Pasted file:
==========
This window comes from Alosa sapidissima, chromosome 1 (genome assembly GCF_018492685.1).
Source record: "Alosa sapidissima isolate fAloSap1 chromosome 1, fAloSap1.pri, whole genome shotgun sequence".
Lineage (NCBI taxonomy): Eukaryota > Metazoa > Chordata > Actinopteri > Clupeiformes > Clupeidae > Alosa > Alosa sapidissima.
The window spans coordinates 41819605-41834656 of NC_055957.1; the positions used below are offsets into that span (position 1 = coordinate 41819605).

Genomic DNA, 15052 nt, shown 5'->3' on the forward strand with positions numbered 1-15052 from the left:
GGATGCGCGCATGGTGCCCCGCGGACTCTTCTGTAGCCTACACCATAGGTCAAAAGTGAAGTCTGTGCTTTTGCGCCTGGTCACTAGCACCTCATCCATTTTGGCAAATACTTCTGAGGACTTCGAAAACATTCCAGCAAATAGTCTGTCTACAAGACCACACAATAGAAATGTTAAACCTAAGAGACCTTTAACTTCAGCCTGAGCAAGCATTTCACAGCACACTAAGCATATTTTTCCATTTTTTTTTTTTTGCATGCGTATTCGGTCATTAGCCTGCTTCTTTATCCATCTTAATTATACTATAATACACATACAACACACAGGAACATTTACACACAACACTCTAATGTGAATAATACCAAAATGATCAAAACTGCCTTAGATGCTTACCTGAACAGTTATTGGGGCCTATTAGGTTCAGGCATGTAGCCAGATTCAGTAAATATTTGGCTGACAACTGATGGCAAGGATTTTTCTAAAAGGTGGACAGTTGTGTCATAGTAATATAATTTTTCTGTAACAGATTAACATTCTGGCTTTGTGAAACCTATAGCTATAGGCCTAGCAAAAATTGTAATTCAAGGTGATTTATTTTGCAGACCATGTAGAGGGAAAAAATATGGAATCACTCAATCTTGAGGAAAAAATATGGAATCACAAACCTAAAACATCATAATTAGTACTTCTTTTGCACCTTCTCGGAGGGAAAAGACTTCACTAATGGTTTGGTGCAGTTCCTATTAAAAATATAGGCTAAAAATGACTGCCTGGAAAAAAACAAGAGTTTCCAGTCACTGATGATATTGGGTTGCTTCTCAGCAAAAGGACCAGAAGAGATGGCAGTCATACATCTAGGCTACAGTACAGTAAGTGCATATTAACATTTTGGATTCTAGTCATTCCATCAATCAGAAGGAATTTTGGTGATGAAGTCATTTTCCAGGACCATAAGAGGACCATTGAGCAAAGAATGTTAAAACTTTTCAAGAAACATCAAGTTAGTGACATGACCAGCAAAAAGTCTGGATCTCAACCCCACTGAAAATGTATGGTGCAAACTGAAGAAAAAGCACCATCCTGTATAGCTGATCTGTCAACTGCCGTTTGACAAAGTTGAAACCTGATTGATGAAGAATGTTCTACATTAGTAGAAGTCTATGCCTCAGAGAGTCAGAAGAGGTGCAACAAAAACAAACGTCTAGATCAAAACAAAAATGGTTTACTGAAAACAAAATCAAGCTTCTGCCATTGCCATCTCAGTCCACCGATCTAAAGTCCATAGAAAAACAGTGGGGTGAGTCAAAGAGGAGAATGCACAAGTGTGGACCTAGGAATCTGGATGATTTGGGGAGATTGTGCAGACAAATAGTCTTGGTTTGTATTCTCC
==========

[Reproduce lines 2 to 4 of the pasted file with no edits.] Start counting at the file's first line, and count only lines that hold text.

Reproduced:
Source record: "Alosa sapidissima isolate fAloSap1 chromosome 1, fAloSap1.pri, whole genome shotgun sequence".
Lineage (NCBI taxonomy): Eukaryota > Metazoa > Chordata > Actinopteri > Clupeiformes > Clupeidae > Alosa > Alosa sapidissima.
The window spans coordinates 41819605-41834656 of NC_055957.1; the positions used below are offsets into that span (position 1 = coordinate 41819605).